Brian, Loblaws in Canada Reported 3Q09 Earnings today
Loblaw reports third-quarter profit of $189M
Canada's largest supermarket chain said it faces a highly competitive Christmas selling season and will continue to cut prices to boost sales.
However, Loblaw Cos. Ltd also said it managed to boost profit in its latest quarter despite falling inflation and "pressure" on volume sales.
The news drove Loblaw's share price 3.68 per cent higher to $31.52 in early trading on the Toronto Stock Exchange.
"If you look at most flyers most weeks, once upon a time you got a couple of new lows in any one month. Now we're getting two or three new lows every week. I think this Christmas will be pretty fierce in terms of competition," Loblaw deputy chairman Allan Leighton told analysts on a conference call today.
Basic net earnings for the third quarter rose 20.4 per cent to $189 million, or 69 cents a share, the company said.
Sales declined 0.2 per cent to $9.47 billion despite the positive impact of a shift in the calendar, which moved Thanksgiving into the quarter this year. The quarter ended Oct. 10.
Same-store sales, considered a key measure of retail performance, fell 0.6 per cent. Thanksgiving added 0.5 per cent to the quarter, while the acquisition of Asian supermarket chain T&T in September, added 0.2 per cent. These were partially offset by the sale late last year of Loblaw's food service business, which would have contributed 0.5 per cent to third quarter sales, the company said.
Gross profit margin rose 80 basis points to 22.9 per cent as the company benefited from improved efficiencies in buying and transportation and a better sales mix.
Internal retail food price inflation fell 3.5 percentage points, more than the Canadian Consumer Price Index for food and significantly more than in the second quarter, which hurt revenue.
But the company also said volume sales fell during the quarter, not just dollar sales. It said it planned to focus this quarter on boosting unit volume.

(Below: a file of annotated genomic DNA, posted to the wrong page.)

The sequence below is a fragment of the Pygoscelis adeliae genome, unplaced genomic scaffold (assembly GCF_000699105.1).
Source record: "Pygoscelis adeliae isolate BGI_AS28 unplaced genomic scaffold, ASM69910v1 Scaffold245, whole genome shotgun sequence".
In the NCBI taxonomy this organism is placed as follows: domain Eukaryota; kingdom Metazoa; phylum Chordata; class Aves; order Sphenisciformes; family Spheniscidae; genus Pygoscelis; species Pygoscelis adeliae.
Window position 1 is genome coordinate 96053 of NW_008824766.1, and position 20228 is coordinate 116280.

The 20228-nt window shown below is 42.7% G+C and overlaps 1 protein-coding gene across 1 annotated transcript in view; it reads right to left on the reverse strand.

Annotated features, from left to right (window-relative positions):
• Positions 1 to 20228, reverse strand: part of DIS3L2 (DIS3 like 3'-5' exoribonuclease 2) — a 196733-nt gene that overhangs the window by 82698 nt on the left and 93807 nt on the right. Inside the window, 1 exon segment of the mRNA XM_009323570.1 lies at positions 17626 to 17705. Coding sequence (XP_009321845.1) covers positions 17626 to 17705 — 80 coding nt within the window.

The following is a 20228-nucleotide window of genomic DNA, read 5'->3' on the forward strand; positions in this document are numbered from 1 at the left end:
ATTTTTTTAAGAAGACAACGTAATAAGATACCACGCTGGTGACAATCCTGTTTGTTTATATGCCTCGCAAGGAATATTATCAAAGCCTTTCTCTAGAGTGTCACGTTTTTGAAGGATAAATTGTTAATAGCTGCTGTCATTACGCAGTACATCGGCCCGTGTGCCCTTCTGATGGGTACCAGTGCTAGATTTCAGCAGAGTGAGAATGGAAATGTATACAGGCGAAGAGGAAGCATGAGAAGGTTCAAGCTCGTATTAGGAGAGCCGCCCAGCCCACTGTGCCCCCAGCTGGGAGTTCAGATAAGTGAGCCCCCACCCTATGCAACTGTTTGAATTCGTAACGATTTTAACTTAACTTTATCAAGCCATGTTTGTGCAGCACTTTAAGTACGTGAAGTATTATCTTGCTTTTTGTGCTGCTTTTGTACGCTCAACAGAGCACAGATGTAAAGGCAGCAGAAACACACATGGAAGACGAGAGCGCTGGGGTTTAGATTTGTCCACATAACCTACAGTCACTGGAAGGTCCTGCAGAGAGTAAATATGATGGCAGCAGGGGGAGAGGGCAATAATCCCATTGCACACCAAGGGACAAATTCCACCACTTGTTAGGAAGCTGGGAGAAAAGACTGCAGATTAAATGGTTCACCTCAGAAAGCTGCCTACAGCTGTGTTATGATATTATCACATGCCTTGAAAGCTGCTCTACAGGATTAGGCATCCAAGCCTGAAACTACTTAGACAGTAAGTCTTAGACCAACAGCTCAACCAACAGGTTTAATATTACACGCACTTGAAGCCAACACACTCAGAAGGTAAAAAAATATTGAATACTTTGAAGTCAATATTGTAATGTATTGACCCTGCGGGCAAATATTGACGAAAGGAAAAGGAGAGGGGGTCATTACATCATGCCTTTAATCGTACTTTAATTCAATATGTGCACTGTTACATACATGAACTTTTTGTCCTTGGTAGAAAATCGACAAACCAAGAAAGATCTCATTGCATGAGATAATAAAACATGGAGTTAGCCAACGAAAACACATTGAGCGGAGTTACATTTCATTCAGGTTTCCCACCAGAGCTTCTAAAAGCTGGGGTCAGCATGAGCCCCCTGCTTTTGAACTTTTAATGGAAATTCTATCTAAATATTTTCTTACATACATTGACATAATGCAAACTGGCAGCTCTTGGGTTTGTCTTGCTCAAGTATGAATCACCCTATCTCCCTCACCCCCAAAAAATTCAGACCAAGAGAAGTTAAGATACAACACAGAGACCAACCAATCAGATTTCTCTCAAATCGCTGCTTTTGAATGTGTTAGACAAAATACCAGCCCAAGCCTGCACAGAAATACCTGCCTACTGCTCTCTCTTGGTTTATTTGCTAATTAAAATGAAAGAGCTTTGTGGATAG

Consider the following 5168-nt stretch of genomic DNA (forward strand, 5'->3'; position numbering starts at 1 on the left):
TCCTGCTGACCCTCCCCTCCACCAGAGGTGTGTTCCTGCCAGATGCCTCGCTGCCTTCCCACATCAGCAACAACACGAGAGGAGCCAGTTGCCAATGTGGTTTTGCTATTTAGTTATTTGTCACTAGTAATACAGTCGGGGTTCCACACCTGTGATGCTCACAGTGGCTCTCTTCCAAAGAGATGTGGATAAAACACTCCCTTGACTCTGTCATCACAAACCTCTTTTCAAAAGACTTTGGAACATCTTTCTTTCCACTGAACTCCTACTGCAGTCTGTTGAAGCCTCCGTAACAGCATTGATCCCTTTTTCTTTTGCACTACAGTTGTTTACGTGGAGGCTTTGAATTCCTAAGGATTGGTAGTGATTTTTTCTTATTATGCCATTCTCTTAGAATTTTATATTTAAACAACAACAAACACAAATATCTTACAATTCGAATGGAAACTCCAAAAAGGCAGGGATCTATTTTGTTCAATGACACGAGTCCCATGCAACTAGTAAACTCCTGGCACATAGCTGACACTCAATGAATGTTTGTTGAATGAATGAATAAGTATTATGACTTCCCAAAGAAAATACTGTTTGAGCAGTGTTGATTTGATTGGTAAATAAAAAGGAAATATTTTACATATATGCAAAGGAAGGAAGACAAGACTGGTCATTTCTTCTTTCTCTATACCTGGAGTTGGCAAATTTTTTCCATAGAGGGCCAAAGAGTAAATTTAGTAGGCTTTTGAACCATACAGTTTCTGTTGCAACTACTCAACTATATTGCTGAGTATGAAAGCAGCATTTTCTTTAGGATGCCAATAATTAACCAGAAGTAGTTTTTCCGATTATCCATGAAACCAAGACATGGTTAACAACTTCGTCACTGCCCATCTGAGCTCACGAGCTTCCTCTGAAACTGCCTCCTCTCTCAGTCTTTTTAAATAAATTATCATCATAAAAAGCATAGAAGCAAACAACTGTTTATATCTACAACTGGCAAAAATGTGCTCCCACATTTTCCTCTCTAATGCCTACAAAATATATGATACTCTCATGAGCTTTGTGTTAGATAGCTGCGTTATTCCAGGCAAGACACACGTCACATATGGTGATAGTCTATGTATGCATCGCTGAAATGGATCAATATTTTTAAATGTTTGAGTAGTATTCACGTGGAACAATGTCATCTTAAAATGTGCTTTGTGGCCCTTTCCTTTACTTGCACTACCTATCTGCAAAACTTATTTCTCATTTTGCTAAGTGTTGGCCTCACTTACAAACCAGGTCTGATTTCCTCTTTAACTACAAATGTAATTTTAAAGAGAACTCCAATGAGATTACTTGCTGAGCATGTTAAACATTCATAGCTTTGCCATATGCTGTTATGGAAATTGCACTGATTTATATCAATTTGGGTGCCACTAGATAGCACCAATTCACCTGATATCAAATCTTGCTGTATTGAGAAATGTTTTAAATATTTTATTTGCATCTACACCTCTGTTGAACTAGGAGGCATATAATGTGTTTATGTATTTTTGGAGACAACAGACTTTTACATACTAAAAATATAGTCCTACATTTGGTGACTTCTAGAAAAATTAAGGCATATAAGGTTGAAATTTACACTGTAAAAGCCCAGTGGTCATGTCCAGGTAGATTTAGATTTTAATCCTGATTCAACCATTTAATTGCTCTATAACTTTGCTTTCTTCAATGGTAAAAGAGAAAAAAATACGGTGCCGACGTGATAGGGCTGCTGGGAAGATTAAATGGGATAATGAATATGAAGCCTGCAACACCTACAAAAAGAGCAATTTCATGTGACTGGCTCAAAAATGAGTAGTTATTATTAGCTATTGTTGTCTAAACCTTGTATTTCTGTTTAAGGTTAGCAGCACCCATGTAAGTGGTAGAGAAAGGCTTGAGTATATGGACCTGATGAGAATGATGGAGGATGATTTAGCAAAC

The company spent $25 million in the quarter on previously announced improvements to its computer systems, which lowered earnings by 6 cents a share.
Sales of food a drugs declined modestly, sales of apparel, mainly it's exclusive Joe Fresh brand, were moderate and sales of gasoline declined significantly on lower gasoline prices.
Sales of general merchandise also fell significantly, as the company continues to exit that business in all but its largest superstores.
"As we progressed through the third quarter, our sales were increasingly impacted by the significant decline in inflation and the ramp-up of our pricing investments. Earnings benefited from cost containment and supply chain efficiencies," Loblaw executive chairman Galen Weston said in a statement. "We expect that sales and margins will be challenged due to decreasing inflation, competitive intensity and our ongoing renovation and infrastructure programs."
Canada's $76 billion a year grocery industry has become increasingly competitive since the entry two years ago by general merchandise giant Wal-Mart Canada Corp. into the fresh food business.
The company plans to invest $1 billion this year in capital improvements, both in improving its food stores and computer systems.